British religious activist fighting Peru government’s expulsion order for helping Indians

By Carla Salazar, AP
Tuesday, July 6, 2010

British activist fighting expulsion from Peru

LIMA, Peru — A British religious activist is fighting an expulsion order from Peru’s government for allegedly inciting unrest among indigenous peoples protesting environmental damage from oil drilling in the Amazon rainforest.

Brother Paul McAuley, a 62-year-old lay activist with the La Salle Christian Brothers who has worked in Peru for two decades, is appealing the order with the backing of the Roman Catholic Church, indigenous and human rights groups.

“I’m very moved by the signs of solidarity and almost spontaneous activities being carried out,” he told The Associated Press from Iquitos, capital of the jungle state of Loreto.

That support has included a protest rally in Iquitos and an online appeal via Twitter by the outspoken U.S. actress Q’orianka Kilcher, whose father is a Peruvian Indian and who called McAuley “my mentor and friend.”

Peru’s government informed McAuley on Friday that it was revoking his residency because he was engaged in activities “that put in risk the security of the state, public order and the national defense.”

Peru’s Cabinet chief, Javier Velasquez, told reporters in Lima on Monday that McAuley was being expelled because the government could not “accept that foreigners can continue furtively to stir up people to shatter democratic values.”

McAuley, who was given until Wednesday to leave the country, denies breaking any laws.

He said Tuesday that he works closely with regional government officials on various projects and “can’t imagine them sitting down with people who are breaking public order.”

After moving to Iquitos from Lima a decade ago he founded a nonprofit civic group in 2004 called the Loreto Environmental Network that works on behalf of indigenous groups.

President Alan Garcia’s government has since opened up the Amazon to unprecedented mining and oil exploration and drilling. It has done little to impede rampant logging that threatens the existence of indigenous groups, McAuley and other environmentalists say.

In a letter to the Interior Ministry protesting the expulsion order, Amnesty International said it “appears to be one step further in a campaign of intimidation by the government against indigenous communities and human rights defenders who work with them”

Resistence by Amazon Indians to what they considered Garcia’s granting carte blanche to multinational oil and mining interests exploded in violence in June 2009 when police tried to dismantle a road blockade by protesters outside the Amazon city of Bagua. At least 33 people were killed, most of them police slain by vengeful Indians.

Velasquez, the government minister, suggested McAuley may have helped stir up such violence.

“The words of a religious authority must obviously be prudent because they can generate a social explosion that no one anticipated,” he said in a radio interview Monday.

President Alberto Pizango of AIDESEP, which represents 65 Amazon indigenous peoples, wrote McAuley on Monday to express solidarity.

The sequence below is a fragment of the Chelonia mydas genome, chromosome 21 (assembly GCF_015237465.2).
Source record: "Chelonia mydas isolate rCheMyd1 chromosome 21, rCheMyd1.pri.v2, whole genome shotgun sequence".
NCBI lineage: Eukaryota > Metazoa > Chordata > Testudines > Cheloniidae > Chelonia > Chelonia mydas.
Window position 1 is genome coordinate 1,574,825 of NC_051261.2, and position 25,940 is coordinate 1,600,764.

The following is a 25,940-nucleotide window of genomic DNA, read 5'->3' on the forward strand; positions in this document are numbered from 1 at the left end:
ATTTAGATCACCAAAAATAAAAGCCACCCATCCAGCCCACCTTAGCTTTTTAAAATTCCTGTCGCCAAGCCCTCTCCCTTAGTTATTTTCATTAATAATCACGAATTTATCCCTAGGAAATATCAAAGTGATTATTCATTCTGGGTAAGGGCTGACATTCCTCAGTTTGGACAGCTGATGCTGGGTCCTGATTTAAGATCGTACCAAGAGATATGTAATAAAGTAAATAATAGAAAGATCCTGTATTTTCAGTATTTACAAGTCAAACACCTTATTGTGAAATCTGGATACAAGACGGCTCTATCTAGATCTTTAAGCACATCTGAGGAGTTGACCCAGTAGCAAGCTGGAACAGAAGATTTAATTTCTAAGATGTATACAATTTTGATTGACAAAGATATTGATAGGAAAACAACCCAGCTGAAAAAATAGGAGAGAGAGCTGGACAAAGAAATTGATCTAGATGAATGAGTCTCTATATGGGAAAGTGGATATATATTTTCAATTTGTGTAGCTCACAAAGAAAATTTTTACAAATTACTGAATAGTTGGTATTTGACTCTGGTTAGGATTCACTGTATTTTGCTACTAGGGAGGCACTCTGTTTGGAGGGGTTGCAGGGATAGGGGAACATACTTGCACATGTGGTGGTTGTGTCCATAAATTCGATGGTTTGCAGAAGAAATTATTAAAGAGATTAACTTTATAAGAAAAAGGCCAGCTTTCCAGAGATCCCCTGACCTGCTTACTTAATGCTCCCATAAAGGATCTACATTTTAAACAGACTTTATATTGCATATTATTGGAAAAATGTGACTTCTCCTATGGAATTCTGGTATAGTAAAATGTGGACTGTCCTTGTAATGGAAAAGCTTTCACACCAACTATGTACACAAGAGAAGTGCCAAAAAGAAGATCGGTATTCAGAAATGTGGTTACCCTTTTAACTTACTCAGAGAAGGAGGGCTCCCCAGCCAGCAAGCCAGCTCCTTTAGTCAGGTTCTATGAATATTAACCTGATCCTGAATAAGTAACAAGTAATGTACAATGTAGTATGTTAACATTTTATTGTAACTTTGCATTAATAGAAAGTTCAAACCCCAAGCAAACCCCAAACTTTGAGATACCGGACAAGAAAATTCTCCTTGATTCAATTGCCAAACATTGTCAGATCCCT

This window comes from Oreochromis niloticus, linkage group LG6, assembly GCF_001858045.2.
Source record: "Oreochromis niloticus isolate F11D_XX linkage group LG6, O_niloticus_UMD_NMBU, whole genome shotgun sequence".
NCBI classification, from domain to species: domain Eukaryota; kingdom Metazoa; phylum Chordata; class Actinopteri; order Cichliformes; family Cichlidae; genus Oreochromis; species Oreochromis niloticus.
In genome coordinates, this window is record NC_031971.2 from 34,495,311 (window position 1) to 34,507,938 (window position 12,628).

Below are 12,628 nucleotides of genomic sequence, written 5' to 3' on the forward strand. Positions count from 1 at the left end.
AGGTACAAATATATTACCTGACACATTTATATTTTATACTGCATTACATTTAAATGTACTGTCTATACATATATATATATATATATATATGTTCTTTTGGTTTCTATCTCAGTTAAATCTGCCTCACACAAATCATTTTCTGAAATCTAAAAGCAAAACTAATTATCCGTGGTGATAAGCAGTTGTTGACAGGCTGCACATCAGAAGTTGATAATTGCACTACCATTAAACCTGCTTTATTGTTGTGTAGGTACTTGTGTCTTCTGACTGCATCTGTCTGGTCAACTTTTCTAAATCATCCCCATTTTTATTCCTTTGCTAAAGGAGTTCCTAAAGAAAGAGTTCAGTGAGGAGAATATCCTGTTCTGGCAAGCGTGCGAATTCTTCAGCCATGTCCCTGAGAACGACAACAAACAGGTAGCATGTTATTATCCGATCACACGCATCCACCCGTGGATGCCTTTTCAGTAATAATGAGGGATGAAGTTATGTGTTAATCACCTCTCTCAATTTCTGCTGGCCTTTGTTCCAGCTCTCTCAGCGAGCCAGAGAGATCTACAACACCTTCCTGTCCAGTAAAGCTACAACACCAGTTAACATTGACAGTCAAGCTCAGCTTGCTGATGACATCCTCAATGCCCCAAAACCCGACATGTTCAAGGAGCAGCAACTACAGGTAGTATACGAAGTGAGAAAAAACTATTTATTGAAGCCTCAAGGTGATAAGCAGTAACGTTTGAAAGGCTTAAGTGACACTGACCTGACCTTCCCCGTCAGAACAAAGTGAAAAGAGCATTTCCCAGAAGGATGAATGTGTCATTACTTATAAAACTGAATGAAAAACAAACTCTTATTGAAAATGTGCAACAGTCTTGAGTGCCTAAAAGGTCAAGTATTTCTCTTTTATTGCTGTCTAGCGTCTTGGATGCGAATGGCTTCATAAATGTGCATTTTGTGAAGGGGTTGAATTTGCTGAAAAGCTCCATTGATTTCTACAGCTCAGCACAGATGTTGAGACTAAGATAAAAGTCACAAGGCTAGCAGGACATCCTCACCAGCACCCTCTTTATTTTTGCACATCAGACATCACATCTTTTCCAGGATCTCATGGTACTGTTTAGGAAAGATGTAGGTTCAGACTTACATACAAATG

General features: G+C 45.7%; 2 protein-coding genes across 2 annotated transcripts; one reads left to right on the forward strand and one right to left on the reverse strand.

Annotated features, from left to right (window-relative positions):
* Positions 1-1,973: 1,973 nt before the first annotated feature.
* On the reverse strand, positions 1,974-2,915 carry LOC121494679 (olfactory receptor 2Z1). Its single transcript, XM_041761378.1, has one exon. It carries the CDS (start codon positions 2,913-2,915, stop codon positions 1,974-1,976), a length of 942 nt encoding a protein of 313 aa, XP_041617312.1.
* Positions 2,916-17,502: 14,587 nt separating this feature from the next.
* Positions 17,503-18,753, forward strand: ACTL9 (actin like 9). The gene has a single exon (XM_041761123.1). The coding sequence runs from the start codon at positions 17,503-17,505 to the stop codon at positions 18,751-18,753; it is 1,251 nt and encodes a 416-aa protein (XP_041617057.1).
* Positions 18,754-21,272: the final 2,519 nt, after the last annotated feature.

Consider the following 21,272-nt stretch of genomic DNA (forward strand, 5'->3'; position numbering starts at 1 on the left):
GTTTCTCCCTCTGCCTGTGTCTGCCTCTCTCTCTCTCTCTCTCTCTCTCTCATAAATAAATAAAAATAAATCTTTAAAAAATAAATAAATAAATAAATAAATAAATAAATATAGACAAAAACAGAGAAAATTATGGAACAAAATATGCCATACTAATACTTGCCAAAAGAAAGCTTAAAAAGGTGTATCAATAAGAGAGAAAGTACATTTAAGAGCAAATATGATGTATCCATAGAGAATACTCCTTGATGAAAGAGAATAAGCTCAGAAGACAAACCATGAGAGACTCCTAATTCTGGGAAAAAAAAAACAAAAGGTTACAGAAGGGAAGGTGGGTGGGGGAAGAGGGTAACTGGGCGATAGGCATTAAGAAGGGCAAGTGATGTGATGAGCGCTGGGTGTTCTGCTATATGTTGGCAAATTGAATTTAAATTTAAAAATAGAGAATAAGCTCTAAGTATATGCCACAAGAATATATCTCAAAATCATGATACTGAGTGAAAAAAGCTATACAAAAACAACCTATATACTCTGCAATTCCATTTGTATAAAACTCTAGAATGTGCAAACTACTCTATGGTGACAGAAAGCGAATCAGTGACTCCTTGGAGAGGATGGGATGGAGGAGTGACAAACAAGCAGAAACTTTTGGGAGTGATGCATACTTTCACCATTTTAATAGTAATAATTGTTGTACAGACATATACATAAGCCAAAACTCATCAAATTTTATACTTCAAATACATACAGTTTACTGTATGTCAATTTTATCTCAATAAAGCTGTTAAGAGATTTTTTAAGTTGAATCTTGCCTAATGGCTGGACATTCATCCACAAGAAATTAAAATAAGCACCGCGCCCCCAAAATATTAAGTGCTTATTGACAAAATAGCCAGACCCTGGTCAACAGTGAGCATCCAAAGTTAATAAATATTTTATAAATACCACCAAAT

“This government only thinks about the earnings of big foreign companies, which have become the main beneficiaries of the state,” wrote Pizango, who spent a year in exile after the Bagua incident because the government ordered his arrest.

McAuley has long worked to helped Peru’s historically downtrodden indigenous organize themselves economically and politically to defend their rights.

He began in Lima by helping them sell handcrafts abroad and, in recent years, traveled deep into the rainforest to give workshops in villages on international and national law that helped empower the Indians politically.

In February, McAuley helped Kichwa Indians file complaints with Peruvian prosecutors charging contamination of the Tigre River and its tributaries, allegedly by 35 years of oil drilling by the Argentine company Pluspetrol.

McAuley told the AP on Tuesday that he is still awaiting a response.

While he said he had no hard data on the alleged contamination, McAuley said studies published by Peru’s health ministry in 2005 found that Achuar Indians living along the Corrientes river “all had cadmium and lead in their blood.” He blames the oil drilling.

Peruvian environmental activists say the expulsion of McAuley would send the wrong signal to the country’s native peoples just as the Garcia government says it wants to negotiate in good faith with them over developing the Amazon for the benefit of all Peruvians.

“This is a very special moment in the history of the Peruvian Amazon. At no time have there been so many projects, so big and being proposed and developed simultaneously,” Mariano Castro, a lawyer with the Peruvian Society for Environmental Law, told the AP.

“I think that, effectively, people like Brother Paul cause discomfort in such a scenario.”

Associated Press Writer Frank Bajak in Bogota, Colombia, contributed to this report.

(This version corrects Peruvian lawyer’s family name to Castro instead of Costa.)

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